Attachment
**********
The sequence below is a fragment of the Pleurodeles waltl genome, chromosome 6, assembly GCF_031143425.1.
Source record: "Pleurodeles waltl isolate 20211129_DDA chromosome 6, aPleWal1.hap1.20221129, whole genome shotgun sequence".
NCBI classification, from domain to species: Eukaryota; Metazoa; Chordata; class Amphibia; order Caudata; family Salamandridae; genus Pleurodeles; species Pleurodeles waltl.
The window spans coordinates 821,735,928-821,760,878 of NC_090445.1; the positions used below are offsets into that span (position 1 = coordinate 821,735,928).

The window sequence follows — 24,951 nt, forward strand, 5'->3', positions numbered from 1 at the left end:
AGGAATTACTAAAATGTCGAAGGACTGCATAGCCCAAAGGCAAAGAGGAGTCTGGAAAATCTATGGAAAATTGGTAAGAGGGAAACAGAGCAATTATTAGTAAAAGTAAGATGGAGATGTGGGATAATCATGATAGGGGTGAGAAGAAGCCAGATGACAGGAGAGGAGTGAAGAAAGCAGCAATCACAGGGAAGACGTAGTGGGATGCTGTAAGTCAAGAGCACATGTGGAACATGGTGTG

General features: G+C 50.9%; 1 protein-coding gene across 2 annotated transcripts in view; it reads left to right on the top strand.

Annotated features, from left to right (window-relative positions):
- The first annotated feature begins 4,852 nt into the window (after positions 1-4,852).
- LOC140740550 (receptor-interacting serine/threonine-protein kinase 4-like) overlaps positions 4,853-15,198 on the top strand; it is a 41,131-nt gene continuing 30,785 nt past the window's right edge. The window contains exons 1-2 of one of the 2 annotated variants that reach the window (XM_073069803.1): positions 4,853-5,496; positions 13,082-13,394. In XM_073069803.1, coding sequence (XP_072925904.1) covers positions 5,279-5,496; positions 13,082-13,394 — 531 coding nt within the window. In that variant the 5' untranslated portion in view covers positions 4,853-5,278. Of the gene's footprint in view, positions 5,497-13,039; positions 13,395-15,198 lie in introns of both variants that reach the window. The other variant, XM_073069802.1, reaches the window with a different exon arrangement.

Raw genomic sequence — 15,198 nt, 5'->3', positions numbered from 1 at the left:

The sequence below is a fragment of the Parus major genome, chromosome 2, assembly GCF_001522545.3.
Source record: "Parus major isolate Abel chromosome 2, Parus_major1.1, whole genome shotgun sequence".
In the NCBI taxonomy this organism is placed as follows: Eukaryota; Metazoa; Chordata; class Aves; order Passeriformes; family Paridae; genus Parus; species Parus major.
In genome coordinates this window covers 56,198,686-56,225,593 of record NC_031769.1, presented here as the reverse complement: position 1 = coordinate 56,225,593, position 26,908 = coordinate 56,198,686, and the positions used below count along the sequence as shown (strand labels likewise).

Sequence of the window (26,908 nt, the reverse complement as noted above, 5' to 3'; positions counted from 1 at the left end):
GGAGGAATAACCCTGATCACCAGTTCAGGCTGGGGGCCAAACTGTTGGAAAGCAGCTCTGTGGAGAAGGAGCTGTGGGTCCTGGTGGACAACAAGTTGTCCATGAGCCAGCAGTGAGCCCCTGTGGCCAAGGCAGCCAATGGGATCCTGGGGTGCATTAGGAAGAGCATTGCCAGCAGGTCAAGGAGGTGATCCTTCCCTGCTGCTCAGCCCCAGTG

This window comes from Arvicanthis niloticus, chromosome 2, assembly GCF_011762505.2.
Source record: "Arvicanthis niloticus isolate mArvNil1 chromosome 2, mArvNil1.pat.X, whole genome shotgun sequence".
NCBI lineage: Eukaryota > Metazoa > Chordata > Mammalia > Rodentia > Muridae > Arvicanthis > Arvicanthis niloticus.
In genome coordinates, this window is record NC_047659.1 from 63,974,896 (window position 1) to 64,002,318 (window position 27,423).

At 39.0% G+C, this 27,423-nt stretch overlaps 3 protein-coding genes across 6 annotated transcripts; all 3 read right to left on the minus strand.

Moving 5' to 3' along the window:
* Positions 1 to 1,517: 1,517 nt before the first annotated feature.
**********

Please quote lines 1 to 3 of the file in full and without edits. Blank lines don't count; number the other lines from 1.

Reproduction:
The sequence below is a fragment of the Pleurodeles waltl genome, chromosome 6, assembly GCF_031143425.1.
Source record: "Pleurodeles waltl isolate 20211129_DDA chromosome 6, aPleWal1.hap1.20221129, whole genome shotgun sequence".
NCBI classification, from domain to species: Eukaryota; Metazoa; Chordata; class Amphibia; order Caudata; family Salamandridae; genus Pleurodeles; species Pleurodeles waltl.